Exhausted showbizzers cross Tribeca party line

Week of screenings and parties winds down in Gotham

NEW YORK — Tribeca bashes finished off with full downtown flair this past weekend, with slick back-to-back soirees at some of the neighborhood’s grooviest destinations.

Friday night featured a 20th anni bash for U.K.-based indie Working Title (“has it really been 20 years?” was a common refrain) at hip Meatpacking district destination Soho House. U execs turned out in force to salute studio’s Brit wing on the eve of company’s merger with NBC.

Revelers enjoyed a swanky spread of fois gras and caviar while trading box office bets on Universal release “Van Helsing” and Working Title’s”Thunderbirds.”

“I didn’t get to sleep until 7 a.m. this morning and I still have 26 more films to watch,” said weary comic thesp and festival jury member Eddie Izzard. Sleep deprivation certainly didn’t seem to slow the throng.

Further downtown, meanwhile, Showtime was doing its best HBO-impression with a bash at Tribeca’s temple to Japanese cuisine, Nobu. Paybox’s Matt Blank and Bob Greenblatt were on hand to fete its four Tribeca films.

“I’m just a trailing spouse tonight” said Rainbow Media prexy Josh Sapan, husband to Showtime programming exec Ann Foley.

Friday, Sony Pictures Classics held a small reception for Hector Babenco’s “Carindiru” at Churrascaria. “It’s a movie about people who have done very bad things, but when they tell their stories you won’t believe they did what they say,” Babenco said.

Wrapping up the week of screenings was a deeply loungey and VIP-only after-party for “Stage Beauty” Saturday night at the SoHo 323 nightclub, where featured thesps Billy Crudup, Ben Chaplin and Claire Danes were ensconced comfortably with pals behind club’s heavily fortified velvet ropes.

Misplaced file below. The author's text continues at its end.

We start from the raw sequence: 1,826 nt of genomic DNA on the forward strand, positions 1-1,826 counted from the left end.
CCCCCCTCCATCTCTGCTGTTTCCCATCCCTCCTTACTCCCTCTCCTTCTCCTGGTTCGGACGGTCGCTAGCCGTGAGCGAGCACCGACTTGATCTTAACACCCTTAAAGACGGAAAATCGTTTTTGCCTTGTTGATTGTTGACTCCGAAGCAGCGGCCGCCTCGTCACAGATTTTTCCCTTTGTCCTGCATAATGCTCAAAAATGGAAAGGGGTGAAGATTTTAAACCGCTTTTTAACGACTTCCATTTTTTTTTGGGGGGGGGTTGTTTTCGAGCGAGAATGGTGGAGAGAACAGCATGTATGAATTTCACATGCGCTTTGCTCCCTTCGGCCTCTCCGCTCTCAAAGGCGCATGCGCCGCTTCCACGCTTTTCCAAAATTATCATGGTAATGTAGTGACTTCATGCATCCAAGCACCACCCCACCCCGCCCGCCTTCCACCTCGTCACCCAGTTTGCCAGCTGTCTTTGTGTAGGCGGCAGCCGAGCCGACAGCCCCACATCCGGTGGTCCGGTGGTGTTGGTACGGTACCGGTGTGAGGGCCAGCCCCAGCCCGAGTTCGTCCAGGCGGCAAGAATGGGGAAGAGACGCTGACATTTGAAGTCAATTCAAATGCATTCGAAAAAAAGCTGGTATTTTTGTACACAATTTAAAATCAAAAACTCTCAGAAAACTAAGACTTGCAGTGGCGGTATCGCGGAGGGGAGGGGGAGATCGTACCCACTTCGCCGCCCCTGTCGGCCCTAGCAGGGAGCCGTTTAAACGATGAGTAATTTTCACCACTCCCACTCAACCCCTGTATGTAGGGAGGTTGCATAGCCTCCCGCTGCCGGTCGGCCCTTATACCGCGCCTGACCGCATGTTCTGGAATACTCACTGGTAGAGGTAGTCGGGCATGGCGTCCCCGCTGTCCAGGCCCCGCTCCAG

Thursday night parties competed with an outdoor screening of the “Friends” finale by Pier 25. Miramax’s “Dear Frankie” soiree was far from the crowds at Soho House. Co-star Gerard Butler, who initially turned down the script after only a cursory glance, recounted his reaction upon the second read: “How can I have thrown this away? I love when I catch myself being an idiot.”

Billy Crystal, meanwhile, whipped out the one-liners for HBO’s unspooling of daughter Lindsay’s docu “My Uncle Berns.”

“I’m one of the producers of the producer,” he quipped.

He and his wife, Janice, exec produced the story of his Uncle Bernhardt Crystal, an eccentric World War II veteran, gallery owner and artist with a streak of humor undiminished by time.

Festival ended Sunday with a celebration in the atrium of the Embassy Suites Hotel. Open to all, event was largely hungry and fatigued filmmakers swarming tables laden with cheese and crackers.